Though my Dad was flawed as a parent, I could never say he wasn’t engaged and intentional. Looking back, I am happy to offer him a lot of grace. Any mistakes he made were full speed and out of love. From the day Dad made his memorable “appeal” to me against the truck all the way up to this day, I have never once introduced myself to someone without looking them in the eye, doing my best to warmly say “nice to meet you.” It is a learned, but now natural response, and, in most cases it is even genuine. This is one simple, outward, social example of fruit in my life from years of strong, intentional parenting. I take no credit for anything good about me. My nature as a child was to shrink back, to be afraid, to steal, to hide, to gossip, to be lazy. Likewise, my nature as a parent is to be disengaged, distracted, and lazy. Have you ever noticed that no one has to be taught these things? They may “grow” in them from seeing them modeled, but everyone inherently knows how to be selfish. Virtues must be taught. Even common courtesy must be taught and modeled. Early. Have you ever met someone with clear-eyed, polite children who greet people confidently and thought to yourself, “wow, I hope my kids end up like that.” Stop hoping. There is no magic age where a child emerges from some shadowy, semiconscious state and suddenly begins to take shape. Courtesy, work ethic, coping skills, and strong character are ours to impart.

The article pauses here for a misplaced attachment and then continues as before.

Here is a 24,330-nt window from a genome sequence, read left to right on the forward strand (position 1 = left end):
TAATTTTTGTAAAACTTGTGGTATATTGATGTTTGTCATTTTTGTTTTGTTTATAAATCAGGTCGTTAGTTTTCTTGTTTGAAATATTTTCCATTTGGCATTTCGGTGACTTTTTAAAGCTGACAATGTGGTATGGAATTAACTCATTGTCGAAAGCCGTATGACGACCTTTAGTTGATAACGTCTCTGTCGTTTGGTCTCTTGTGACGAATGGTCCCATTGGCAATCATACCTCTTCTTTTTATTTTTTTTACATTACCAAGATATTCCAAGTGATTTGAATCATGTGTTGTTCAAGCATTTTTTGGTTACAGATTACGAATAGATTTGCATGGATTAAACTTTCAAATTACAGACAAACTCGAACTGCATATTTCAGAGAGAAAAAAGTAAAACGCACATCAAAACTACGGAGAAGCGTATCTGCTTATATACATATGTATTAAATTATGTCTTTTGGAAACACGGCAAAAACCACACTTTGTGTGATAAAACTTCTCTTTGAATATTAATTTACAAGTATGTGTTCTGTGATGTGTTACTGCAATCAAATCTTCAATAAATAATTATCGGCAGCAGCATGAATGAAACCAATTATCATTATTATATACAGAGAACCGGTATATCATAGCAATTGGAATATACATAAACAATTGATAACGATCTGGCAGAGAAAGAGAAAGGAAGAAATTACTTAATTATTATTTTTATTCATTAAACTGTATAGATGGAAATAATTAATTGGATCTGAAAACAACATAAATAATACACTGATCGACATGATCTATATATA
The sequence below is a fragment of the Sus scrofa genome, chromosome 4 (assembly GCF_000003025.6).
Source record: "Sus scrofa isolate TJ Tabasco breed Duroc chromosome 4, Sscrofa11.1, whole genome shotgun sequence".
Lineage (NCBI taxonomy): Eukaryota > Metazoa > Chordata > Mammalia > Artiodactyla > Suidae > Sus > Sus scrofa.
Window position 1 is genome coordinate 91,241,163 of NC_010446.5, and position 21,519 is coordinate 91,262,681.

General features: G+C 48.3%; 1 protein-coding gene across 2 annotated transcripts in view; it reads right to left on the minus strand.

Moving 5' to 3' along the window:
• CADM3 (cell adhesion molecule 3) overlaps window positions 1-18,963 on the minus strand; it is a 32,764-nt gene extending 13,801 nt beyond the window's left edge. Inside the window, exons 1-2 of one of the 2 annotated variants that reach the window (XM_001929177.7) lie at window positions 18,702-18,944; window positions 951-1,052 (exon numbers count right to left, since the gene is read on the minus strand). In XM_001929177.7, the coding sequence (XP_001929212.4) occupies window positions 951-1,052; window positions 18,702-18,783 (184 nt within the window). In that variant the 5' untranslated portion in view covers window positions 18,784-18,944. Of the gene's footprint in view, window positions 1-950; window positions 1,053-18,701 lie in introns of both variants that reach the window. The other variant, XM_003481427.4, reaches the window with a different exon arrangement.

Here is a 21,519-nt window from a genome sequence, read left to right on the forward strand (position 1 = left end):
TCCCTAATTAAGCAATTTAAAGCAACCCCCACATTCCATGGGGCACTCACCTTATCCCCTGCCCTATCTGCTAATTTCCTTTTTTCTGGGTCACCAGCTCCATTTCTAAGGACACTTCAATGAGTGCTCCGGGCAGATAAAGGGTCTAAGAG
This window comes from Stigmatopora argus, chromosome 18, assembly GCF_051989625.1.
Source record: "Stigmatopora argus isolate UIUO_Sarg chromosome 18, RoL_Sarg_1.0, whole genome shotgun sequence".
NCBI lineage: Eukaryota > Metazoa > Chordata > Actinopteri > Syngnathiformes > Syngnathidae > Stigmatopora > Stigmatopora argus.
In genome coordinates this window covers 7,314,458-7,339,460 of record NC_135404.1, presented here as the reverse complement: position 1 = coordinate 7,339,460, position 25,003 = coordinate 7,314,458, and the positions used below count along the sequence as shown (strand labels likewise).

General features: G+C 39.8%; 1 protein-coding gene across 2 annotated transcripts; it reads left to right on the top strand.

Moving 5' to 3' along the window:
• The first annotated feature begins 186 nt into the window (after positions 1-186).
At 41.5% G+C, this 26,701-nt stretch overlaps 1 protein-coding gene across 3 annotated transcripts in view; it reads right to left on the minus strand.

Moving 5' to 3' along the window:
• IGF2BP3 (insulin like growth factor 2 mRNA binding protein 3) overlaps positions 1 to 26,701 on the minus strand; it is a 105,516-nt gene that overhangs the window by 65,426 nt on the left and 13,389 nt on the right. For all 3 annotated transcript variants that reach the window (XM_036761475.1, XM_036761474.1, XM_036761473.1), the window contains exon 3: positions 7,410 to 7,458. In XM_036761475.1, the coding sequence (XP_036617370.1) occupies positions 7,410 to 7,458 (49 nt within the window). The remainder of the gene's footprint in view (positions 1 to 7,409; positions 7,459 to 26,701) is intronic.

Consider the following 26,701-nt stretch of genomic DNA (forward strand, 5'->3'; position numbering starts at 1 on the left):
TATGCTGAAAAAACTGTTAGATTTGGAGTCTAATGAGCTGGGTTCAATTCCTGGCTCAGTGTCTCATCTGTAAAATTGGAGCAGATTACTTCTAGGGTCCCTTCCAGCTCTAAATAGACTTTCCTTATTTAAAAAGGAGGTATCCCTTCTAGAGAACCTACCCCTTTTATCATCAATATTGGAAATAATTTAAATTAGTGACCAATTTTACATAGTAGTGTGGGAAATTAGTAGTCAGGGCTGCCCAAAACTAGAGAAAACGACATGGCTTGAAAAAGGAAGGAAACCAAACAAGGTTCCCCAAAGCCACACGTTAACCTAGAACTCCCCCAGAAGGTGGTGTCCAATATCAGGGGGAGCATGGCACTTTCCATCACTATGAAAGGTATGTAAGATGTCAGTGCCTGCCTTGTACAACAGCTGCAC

The stature of an adult begins with the forming of a child. I am issuing a fresh challenge to myself. Will you join me? What is one way we can work toward this today?
Oh, and Mr. Gene Walker, if you ever read this. I apologize. It was very nice to meet you.
March 11th, 2021